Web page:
Now showing 1 - 6 of 6
  • Publication
    Implementing an intuitive mutation operator for interactive evolutionary 3D design
    Locality - how well neighbouring genotypes correspond to neighbouring phenotypes - has been described as a key element in Evolutionary Computation. Grammatical Evolution (GE) is a generative system as it uses grammar rules to derive a program from an integer encoded genome. The genome, upon which the evolutionary process is carried out, goes through several transformations before it produces an output. The aim of this paper is to investigate the impact of locality during the generative process using both qualitative and quantitative techniques. To explore this, we examine the effects of standard GE mutation using distance metrics and conduct a survey of the output designs. There are two different kinds of event that occur during standard GE Mutation. We investigate how each event type affects the locality on different phenotypic stages when applied to the problem of interactive design generation.
      614Scopus© Citations 9
  • Publication
    Higher-order functions in aesthetic EC encodings
    The use of higher-order functions, as a method of abstraction and re-use in EC encodings, has been the subject of relatively little research. In this paper we introduce and give motivation for the ideas of higher-order functions, and describe their general advantages in EC encodings. We implement grammars using higher-order ideas for two problem domains, music and 3D architectural design, and use these grammars in the grammatical evolution paradigm. We demonstrate four advantages of higher-order functions (patterning of phenotypes, non-entropic mutations, compression of genotypes, and natural expression of artistic knowledge) which lead to beneficial results on our problems.
      839Scopus© Citations 13
  • Publication
    The effect of angles and distance on image-based, three-dimensional re-constructions
    This paper introduces a three-dimensional reconstruction experiment based on a physical laboratory-based experiment on a brick wall. Using controlled shooting distances and angles, different images sets were captured and processed with a structure from motion based technique, which can reconstruct 3D models based on multi-view, two-dimensional (2D) images. Those 2D geometries are shown to generate significant deformations within the resulting point cloud, especially where there were large angles (with respect the camera position and the wall's normal direction) and at close distances to the wall's surface. This paper demonstrates that by overlapping different flawed image sets, the deformation problem can be minimised.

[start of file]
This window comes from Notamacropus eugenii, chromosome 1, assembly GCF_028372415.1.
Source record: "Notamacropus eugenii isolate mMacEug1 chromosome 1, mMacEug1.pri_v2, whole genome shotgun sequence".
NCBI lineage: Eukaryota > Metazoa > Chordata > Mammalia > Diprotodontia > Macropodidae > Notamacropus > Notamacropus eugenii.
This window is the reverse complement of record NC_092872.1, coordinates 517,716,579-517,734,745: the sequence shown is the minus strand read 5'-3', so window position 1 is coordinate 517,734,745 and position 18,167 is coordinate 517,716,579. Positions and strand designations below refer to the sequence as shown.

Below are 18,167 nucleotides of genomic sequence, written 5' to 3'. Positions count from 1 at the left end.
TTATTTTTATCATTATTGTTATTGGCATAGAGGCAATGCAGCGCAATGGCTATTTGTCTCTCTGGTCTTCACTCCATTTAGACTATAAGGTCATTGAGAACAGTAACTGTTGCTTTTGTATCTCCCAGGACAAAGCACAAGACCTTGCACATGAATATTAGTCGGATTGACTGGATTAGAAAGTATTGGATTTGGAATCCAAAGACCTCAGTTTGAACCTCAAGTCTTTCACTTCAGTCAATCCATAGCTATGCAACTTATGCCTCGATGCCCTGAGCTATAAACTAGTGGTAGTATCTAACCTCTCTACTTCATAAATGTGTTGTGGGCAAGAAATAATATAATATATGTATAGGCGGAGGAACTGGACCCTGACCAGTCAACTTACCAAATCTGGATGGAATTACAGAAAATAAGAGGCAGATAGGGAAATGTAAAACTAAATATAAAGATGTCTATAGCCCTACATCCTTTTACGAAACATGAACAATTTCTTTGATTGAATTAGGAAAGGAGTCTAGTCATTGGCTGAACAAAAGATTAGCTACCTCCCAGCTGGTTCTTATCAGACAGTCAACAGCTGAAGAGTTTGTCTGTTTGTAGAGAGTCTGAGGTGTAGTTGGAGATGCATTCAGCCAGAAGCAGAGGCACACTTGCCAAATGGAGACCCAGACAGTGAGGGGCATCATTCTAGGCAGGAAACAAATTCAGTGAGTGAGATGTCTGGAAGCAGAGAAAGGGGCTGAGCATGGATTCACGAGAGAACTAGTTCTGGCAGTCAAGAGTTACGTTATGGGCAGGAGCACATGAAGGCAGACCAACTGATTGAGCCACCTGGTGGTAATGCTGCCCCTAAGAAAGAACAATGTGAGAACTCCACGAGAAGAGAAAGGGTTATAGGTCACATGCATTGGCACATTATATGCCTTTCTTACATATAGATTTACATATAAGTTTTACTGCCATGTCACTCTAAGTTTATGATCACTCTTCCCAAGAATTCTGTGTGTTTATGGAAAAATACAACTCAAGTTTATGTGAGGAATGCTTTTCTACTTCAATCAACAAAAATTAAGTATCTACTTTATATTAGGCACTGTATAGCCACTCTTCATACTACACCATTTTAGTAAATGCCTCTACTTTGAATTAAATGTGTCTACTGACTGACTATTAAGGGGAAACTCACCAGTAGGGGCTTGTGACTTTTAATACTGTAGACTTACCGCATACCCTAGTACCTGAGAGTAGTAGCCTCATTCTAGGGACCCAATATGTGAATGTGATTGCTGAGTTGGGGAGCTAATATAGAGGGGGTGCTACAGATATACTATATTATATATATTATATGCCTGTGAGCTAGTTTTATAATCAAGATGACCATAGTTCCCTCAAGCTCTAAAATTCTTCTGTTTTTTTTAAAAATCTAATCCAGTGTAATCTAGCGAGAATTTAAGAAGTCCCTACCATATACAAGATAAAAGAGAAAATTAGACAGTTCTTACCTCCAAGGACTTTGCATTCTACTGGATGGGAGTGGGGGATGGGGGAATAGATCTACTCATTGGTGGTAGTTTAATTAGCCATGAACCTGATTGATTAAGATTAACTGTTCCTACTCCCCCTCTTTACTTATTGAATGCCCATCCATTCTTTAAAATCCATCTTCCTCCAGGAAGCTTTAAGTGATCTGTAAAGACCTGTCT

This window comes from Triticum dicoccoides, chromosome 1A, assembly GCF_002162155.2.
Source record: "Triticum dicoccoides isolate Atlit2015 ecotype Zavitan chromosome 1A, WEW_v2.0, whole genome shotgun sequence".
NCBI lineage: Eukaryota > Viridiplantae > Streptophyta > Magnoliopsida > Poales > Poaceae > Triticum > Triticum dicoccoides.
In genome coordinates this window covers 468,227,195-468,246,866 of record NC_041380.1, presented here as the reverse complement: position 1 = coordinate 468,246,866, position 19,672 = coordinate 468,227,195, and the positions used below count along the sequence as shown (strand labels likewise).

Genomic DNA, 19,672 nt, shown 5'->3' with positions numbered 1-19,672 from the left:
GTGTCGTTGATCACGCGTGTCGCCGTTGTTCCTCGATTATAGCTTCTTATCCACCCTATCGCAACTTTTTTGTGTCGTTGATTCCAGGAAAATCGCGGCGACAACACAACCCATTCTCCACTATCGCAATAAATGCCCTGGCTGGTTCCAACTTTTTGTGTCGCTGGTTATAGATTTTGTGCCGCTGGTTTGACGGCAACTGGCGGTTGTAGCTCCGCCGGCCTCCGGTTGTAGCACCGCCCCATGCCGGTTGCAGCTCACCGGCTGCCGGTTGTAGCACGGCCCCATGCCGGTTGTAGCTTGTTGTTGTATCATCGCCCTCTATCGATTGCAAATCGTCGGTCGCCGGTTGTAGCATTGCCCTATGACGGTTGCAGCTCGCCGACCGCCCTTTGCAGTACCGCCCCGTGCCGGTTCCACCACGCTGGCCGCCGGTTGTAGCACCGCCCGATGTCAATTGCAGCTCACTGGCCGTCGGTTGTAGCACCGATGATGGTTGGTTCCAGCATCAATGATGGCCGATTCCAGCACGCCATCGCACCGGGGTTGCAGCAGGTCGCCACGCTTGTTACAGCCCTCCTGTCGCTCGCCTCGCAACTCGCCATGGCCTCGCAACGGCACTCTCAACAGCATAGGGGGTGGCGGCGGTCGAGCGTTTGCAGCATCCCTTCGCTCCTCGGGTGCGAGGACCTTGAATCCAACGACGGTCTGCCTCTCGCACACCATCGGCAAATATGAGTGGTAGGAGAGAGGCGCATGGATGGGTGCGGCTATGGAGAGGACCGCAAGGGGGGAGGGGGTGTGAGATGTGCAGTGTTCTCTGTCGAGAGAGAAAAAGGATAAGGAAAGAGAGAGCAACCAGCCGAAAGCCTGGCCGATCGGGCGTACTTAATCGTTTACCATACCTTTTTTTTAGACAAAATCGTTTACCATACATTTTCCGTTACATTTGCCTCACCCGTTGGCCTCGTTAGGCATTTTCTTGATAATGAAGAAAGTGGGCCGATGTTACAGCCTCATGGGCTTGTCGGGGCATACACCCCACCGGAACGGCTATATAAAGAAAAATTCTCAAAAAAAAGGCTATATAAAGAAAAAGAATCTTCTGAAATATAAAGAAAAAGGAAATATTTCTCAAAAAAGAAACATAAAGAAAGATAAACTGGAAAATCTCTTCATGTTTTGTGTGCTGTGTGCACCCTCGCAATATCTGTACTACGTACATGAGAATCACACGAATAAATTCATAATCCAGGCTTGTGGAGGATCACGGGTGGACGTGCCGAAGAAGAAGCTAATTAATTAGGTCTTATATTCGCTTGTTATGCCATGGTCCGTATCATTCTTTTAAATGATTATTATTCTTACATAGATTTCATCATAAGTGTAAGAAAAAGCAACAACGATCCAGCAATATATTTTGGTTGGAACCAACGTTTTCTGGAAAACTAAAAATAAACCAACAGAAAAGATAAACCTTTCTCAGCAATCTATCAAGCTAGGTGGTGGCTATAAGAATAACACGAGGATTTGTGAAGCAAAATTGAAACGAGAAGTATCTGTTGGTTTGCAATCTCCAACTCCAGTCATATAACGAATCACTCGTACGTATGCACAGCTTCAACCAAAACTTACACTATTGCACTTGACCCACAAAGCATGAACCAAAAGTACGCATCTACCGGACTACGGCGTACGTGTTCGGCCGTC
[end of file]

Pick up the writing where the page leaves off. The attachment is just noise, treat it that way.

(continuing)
350Scopus© Citations 8
  • Publication
    Combining structural analysis and multi-objective criteria for evolutionary architectural design
    This study evolves and categorises a population of conceptual designs by their ability to handle physical constraints. The design process involves a trade-off between form and function. The aesthetic considerations of the designer are constrained by physical considerations and material cost. In previous work, we developed a design grammar capable of evolving aesthetically pleasing designs through the use of an interactive evolutionary algorithm. This work implements a fitness function capable of applying engineering objectives to automatically evaluate designs and, in turn, reduce the search space that is presented to the user.
      1092Scopus© Citations 27
  • Publication
    Interactive operators for evolutionary architectural design
    (University College Dublin. School of Computer Science and Informatics, 2011-04-12) ; ;
    In this paper we explore different techniques that allow the user to direct interactive evolutionary search. Broadening interaction beyond simple evaluation increases the amount of feedback and bias a user can apply to the search. Increased feedback will have the effect of directing the algorithm to more fruitful areas of the search space. This paper examines whether additional feedback from the user can be a benefit to the problem of evolutionary design. We find that the interface between the user and the search space plays a vital role in this process.
  • Publication
    Evolutionary design using grammatical evolution and shape grammars : designing a shelter
    A new evolutionary design tool is presented, which uses shape grammars and a grammar-based form of evolutionary computation, grammatical evolution (GE). Shape grammars allow the user to specify possible forms, and GE allows forms to be iteratively selected, recombined and mutated: this is shown to be a powerful combination of techniques. The potential of GE and shape grammars for evolutionary design is examined by attempting to design a single-person shelter to be evaluated by collaborators from the University College Dublin School of Architecture, Landscape, and Engineering. The team was able to successfully generate conceptual shelter designs based on scrutiny from the collaborators. A number of avenues for future work are highlighted arising from the case study.